Physical medicine is a branch of medicine that treats disease through physical means such as heat, electricity, manipulation of muscles and bones, and more. It can be used as an alternative to surgery or medical therapy, but is most often used alongside those therapies to provide the best outcome for the patient. Typically, physical medicine is used to treat mechanical disorders (ligament tears, back pain, disc disease, nervous system injuries, etc.), but it can be used in conjunction with medical therapy to treat other systemic diseases as well.
At Waterhouse Animal Hospital, physical medicine is practiced through acupuncture, laser therapy, and physical rehabilitation.
Acupuncture involves placing needles at specific anatomic points located on the body. The needles stimulate the nervous system, and increase blood flow to the acupuncture points resulting in therapeutic effects locally and throughout the body. Generally acupuncture is not painful. Placement of needles may induce a tingling sensation or contraction of the muscle that subsides quickly. Patients do not need to be sedated for acupuncture, and owners are welcome to be present for the treatment sessions.Acupuncture therapy can be used for a variety of different conditions:
Paralysis of hind limbs
Facial nerve paralysis
Dry eye (KCS - Keratoconjunctivitis Sicca)
And much more
Treatment sessions usually last from 20 – 40 minutes, and the number of treatments depends on the condition. Some acute conditions may resolve with three to four sessions, but typically 5 to 10 sessions are needed to treat chronic conditions. Often acupuncture is used in combination with oral pain medications to achieve the best possible pain control for your pet.
Laser therapy uses specific wavelengths of light to treat a variety of problems. Laser therapy can improve wound healing, provide pain control, increase circulation to an area, and decrease swelling. Laser works by increasing blood flow to the damaged area bringing needed oxygen, nutrients and natural pain killers. The number of treatment sessions depends on the nature of the injury or condition. Typically acute (new) problems require two to five sessions and chronic conditions typically require seven or more sessions. Treatment time typically last from 5 – 15 minutes. A treatment plan is tailored specifically for your pet by one of our doctors, detailing treatment length, frequency and duration. Patients often feel better 12 to 24 hours after the first treatment, but it can take up to three sessions to see improvement.Laser treatment can help with a variety of problems including:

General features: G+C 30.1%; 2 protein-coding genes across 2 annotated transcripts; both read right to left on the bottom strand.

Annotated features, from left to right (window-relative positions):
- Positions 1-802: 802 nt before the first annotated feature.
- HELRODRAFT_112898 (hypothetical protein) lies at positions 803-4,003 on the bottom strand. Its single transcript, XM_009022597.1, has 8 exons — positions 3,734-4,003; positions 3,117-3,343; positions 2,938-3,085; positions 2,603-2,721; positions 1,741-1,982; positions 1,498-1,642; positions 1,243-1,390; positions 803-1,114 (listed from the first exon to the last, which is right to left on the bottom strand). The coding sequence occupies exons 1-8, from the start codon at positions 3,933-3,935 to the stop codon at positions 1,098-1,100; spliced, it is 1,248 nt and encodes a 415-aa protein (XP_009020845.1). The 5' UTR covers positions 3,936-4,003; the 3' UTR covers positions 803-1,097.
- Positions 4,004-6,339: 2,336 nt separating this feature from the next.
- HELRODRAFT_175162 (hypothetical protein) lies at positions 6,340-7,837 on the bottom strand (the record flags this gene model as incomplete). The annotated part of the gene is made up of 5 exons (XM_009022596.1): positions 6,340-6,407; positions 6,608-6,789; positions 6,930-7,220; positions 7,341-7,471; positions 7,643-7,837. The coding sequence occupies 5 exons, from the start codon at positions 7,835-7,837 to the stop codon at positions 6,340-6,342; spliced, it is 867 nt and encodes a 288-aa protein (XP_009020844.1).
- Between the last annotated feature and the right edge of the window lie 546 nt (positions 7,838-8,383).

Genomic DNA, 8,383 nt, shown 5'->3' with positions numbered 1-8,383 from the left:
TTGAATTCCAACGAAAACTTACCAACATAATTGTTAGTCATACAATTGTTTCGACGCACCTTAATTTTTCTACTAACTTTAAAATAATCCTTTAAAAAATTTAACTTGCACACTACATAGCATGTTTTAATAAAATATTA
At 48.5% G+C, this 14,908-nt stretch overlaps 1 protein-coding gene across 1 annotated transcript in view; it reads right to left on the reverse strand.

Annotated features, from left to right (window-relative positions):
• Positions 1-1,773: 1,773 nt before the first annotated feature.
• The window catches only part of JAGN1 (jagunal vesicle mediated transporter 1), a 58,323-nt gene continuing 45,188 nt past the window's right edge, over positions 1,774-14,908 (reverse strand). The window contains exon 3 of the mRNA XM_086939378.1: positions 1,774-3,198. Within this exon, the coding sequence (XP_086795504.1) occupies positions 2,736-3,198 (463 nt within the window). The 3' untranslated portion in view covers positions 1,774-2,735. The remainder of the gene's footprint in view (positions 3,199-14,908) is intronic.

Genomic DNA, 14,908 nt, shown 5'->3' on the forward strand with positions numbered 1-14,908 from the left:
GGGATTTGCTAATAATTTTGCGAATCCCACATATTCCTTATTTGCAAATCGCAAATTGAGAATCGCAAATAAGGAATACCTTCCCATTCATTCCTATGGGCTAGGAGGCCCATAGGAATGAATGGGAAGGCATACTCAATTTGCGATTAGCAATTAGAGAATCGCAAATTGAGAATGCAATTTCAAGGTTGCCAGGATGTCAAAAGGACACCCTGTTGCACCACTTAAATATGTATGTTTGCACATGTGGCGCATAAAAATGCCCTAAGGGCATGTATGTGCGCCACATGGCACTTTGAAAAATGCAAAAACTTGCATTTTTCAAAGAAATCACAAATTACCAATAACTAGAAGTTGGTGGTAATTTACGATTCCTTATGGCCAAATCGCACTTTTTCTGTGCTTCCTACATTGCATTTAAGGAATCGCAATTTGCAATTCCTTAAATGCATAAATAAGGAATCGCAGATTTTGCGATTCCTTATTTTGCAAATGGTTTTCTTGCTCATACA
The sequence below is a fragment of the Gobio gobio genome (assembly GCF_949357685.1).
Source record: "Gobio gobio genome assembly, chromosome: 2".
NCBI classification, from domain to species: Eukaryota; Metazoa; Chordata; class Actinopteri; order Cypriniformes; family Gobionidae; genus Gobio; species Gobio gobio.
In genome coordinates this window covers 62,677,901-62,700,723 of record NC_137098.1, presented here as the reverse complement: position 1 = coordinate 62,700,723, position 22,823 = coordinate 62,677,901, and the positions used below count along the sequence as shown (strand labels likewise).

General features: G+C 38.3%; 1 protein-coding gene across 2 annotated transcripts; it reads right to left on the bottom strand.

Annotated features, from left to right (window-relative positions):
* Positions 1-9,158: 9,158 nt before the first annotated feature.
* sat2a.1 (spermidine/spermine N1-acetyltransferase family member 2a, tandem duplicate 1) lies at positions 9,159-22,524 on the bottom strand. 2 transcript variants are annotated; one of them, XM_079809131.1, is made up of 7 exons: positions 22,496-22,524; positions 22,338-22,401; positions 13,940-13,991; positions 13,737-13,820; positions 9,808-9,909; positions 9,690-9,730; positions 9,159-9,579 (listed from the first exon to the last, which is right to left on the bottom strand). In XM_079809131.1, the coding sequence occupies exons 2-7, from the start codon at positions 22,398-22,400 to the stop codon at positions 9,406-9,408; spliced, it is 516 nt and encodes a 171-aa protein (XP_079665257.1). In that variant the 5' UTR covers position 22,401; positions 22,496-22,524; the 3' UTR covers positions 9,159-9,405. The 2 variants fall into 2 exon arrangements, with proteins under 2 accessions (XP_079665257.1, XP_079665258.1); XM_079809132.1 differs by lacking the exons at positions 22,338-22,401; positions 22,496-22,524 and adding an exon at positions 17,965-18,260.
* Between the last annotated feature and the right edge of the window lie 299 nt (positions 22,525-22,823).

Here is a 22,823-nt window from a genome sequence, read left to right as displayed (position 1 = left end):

Neck and back pain
Laser treatment is painless, though the pet may experience some warmth at the treatment site. Laser can be used to treat a pet of any age. Laser therapy is very safe when administered by a veterinarian or trained technician. Laser may also be used in conjunction with oral pain medications to achieve the best possible pain control and healing for your pet.
Physical rehabilitation is the use of therapeutic exercise and stretching to enhance the body's natural function and decrease pain after injury, disease, or surgical intervention. Almost all animals can benefit from physical rehabilitation, including animals with arthritis, overweight animals, and geriatric animals. We perform manual work to assess muscle tightness, joint movement, and to isolate painful areas. Based upon the exam, exercises, stretches and lifestyle changes are prescribed to help your pet live its best life. Even for routine checkups, consulting with our rehabilitators for simple changes to make at home can result in improved wellness and prevent injury in the future.
At Waterhouse we have one technician and one veterinarian who have completed coursework in rehabilitation at the University of Tennessee and are currently working to finish their certification in canine rehabilitation.
If your dog has been injured, one of the best ways to improve muscle mass and hasten your pet's recovery is with physical therapy. Our knowledgeable staff can direct you in providing safe, muscle building exercises for your pet. These exercises may range from simple maneuvers to more progressive activities targeting specific muscles or groups of muscles. Whether your pet has had surgery to repair a cruciate ligament, requires passive range of motion after a back injury, or needs specific stretches for muscle sprains and strains, our staff is ready to work with you to develop a physical therapy program for your pet's recovery.